Impact Des Arbres Associés Sur L’exploitation Cacaoyère Dans Les Zones De Transition ForêtSavane : Cas De M’Brimbo (Centre-Sud De La Côte d’Ivoire)

Gala Bi Trazié Jérémie, Bohoussou N’Dri Yves, Akotto Odi Faustin, Yao-Kouamé Albert

Abstract


Despite its status as the first world's cocoa producer, the cocoa production system in Côte d'Ivoire remains characterized by low yields. To solve this problem, a study was carried out on the cocoa farms of the Agricultural Society of Bandama, in southern center of Côte d'Ivoire, in the forest and savannah transition zone. It focused on determining the impact of associated forest species in cocoa farms on cocoa tree development. Thus, the associated tree species have been inventoried. The number of associated species per hectare allowed classification of the cocoa farm according to the degree of shade. From o to more than 80 trees / ha, rates of parasitic attack and mortality increase, while yield of cocoa bean decreases. For cocoa trees at the beginning of maximum yield stage (8 years old plantation), the full-sun system is more productive, with 498 kg of cocoa beans / ha. For the highest density of associated forestspecies, the yield was 127 kg / ha, with a cocoa plant success rate of 55% and a parasitic attack rate of 40%. Moreover, the parasitic attack rate of less than 20%, due to the associated trees, could lead to a reduction of almost half of the potential yield. To avoid a fall in yield and maintain the success rate at an acceptable level, in shade systems, a threshold of 25 to 30 associated trees / ha has been established. But the parasitic attacks, responsible for the drop in yield should be controlled.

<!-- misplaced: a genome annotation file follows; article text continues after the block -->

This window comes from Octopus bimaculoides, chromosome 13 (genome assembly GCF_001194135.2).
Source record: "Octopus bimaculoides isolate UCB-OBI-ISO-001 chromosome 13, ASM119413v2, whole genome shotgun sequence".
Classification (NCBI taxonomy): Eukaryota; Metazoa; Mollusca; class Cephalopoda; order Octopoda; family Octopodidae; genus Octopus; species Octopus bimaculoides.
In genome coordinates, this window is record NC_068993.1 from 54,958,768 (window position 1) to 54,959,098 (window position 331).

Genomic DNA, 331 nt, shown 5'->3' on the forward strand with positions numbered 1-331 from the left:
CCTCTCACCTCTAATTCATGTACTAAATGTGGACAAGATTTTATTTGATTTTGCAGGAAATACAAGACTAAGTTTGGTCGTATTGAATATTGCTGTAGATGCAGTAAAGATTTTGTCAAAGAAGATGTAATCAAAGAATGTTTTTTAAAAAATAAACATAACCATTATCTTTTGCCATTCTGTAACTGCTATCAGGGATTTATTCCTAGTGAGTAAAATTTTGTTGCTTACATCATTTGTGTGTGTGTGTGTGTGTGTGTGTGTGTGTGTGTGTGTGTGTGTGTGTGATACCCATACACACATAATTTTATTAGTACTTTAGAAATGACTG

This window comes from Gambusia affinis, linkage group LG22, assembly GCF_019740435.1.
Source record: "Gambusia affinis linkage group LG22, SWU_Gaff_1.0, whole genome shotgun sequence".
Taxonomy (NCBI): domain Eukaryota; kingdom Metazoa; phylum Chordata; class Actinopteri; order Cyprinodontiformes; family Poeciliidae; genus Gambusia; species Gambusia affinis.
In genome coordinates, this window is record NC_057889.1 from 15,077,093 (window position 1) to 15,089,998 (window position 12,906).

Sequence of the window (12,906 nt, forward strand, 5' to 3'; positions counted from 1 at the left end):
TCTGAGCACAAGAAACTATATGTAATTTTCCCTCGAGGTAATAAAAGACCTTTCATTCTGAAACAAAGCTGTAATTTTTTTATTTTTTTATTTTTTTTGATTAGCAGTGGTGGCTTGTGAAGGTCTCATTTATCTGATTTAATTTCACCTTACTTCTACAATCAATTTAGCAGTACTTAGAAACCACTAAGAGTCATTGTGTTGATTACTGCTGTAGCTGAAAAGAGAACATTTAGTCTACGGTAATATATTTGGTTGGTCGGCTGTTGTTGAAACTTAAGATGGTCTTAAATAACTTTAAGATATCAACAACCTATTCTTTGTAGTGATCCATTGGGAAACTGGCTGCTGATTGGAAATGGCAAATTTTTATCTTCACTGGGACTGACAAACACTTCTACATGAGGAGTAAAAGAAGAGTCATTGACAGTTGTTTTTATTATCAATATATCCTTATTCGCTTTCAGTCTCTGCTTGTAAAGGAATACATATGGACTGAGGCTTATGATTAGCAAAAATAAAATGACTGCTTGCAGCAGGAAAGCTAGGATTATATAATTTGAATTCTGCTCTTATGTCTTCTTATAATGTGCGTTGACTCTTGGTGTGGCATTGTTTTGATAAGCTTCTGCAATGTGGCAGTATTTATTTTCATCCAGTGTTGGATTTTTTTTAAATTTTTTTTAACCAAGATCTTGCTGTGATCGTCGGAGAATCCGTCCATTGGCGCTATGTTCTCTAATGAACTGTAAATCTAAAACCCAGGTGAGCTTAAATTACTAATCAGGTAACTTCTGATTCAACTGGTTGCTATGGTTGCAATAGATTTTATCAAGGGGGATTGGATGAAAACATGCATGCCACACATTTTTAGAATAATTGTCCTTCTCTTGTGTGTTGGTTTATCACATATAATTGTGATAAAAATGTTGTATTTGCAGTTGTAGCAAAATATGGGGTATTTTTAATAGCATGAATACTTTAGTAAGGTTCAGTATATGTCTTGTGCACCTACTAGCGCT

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European Scientific Journal (ESJ)

 

ISSN: 1857-7881 (Print)
ISSN: 1857-7431 (Online)

 

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